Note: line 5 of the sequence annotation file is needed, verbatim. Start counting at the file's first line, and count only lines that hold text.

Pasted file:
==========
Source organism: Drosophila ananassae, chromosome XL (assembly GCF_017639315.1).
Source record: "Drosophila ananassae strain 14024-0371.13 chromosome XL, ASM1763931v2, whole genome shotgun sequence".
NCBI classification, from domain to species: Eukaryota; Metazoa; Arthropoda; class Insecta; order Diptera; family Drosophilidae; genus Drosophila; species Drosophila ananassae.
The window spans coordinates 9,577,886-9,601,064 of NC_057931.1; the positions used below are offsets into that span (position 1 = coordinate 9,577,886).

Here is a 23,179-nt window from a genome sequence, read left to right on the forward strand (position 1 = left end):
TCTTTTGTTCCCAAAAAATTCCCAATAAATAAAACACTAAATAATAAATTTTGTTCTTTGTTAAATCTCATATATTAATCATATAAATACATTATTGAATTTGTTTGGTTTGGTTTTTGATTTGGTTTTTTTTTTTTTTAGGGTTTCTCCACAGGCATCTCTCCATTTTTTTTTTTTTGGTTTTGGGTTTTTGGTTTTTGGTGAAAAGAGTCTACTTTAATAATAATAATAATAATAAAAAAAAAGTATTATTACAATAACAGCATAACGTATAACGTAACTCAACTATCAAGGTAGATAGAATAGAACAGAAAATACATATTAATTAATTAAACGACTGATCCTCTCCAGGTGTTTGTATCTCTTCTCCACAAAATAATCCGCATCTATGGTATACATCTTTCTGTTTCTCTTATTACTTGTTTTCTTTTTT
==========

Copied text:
Here is a 23,179-nt window from a genome sequence, read left to right on the forward strand (position 1 = left end):